The excess heat factor: a metric for heatwave intensity and its use in classifying heatwave severity.

Nairn JR, Fawcett RJ - Int J Environ Res Public Health (2014)

As per Figure 14 but for Melbourne (Victoria). T95 = 24.1 °C, with the severity threshold being 24.0 K2.
© Copyright Policy
Related In: Results  -  Collection

License
Show All Figures
getmorefigures.php?uid=PMC4306859&req=5

ijerph-12-00227-f015: As per Figure 14 but for Melbourne (Victoria). T95 = 24.1 °C, with the severity threshold being 24.0 K2.
Mentions: In this section we explore a significant heatwave which occurred across southeast Australia in January/February 2009 using the EHF and its associated metrics, noting that the graphical representations of the data shown in Figure 13, Figure 14, Figure 15, Figure 16 and Figure 17 could readily be adapted to a real-time weather forecasting context. At the end of January 2009, Adelaide (at the Kent Town site) saw five consecutive days with daily maximum temperatures above 41 °C (27–31 January), with the first four of them exceeding 43 °C. A maximum temperature of 40.6 °C on 1 February made six consecutive days above 40 °C. In consequence, the EHF exceeded the severity threshold in the Adelaide region by a factor of four (Figure 13) at the peak of the heatwave, placing the event well into the “extreme” range. Two further hot days (6–7 February) caused a minor resurgence of the heatwave index after the main event.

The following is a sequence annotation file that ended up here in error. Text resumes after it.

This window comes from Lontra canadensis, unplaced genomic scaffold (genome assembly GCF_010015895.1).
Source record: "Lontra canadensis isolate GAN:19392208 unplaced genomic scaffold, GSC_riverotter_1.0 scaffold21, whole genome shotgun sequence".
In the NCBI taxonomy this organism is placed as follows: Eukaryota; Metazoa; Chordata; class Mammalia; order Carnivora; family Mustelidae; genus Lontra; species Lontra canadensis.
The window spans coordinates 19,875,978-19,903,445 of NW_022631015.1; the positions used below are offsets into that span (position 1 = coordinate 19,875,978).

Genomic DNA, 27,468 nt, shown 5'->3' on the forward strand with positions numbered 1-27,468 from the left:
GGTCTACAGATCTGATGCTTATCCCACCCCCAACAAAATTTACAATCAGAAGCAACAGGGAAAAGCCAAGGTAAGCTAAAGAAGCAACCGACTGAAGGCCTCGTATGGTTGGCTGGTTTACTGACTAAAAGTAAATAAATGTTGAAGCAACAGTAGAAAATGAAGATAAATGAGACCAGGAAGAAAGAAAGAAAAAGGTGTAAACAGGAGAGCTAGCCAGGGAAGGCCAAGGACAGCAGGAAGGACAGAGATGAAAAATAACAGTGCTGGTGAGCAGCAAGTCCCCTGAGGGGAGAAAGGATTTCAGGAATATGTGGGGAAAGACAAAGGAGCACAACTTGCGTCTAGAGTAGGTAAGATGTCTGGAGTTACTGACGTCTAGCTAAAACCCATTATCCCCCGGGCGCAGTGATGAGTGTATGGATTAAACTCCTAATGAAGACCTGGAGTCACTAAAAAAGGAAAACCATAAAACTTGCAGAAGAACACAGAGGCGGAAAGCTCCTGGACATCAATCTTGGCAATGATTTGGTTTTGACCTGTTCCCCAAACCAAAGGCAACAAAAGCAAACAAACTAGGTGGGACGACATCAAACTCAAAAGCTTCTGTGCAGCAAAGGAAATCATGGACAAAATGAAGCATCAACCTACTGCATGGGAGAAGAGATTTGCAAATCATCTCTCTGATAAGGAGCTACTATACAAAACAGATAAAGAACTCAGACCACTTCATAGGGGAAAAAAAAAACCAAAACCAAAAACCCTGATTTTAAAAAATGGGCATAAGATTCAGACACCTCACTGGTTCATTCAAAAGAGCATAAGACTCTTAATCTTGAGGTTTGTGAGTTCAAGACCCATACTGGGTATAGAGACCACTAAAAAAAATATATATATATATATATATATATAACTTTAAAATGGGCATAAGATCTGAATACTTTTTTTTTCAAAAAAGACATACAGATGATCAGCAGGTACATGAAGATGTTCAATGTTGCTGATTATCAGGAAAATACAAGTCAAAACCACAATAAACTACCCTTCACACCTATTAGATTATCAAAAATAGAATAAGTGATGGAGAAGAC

Bottom Line: For many years, these other forms of natural disaster have received much greater public attention than heatwaves, although there are some signs of change.This methodology was used to introduce a pilot national heatwave forecasting service for Australia during the 2013/2014 summer.Some results on the performance of the service are presented.

View Article: PubMed Central - PubMed

Affiliation: South Australian Regional Office, Bureau of Meteorology, Adelaide, South Australia 5067, Australia. j.nairn@bom.gov.au.

ABSTRACT
Heatwaves represent a significant natural hazard in Australia, arguably more hazardous to human life than bushfires, tropical cyclones and floods. In the 2008/2009 summer, for example, many more lives were lost to heatwaves than to that summer's bushfires which were among the worst in the history of the Australian nation. For many years, these other forms of natural disaster have received much greater public attention than heatwaves, although there are some signs of change. We propose a new index, called the excess heat factor (EHF) for use in Australian heatwave monitoring and forecasting. The index is based on a three-day-averaged daily mean temperature (DMT), and is intended to capture heatwave intensity as it applies to human health outcomes, although its usefulness is likely to be much broader and with potential for international applicability. The index is described and placed in a climatological context in order to derive heatwave severity. Heatwave severity, as characterised by the climatological distribution of heatwave intensity, has been used to normalise the climatological variation in heatwave intensity range across Australia. This methodology was used to introduce a pilot national heatwave forecasting service for Australia during the 2013/2014 summer. Some results on the performance of the service are presented.

Show MeSH
Related in: MedlinePlus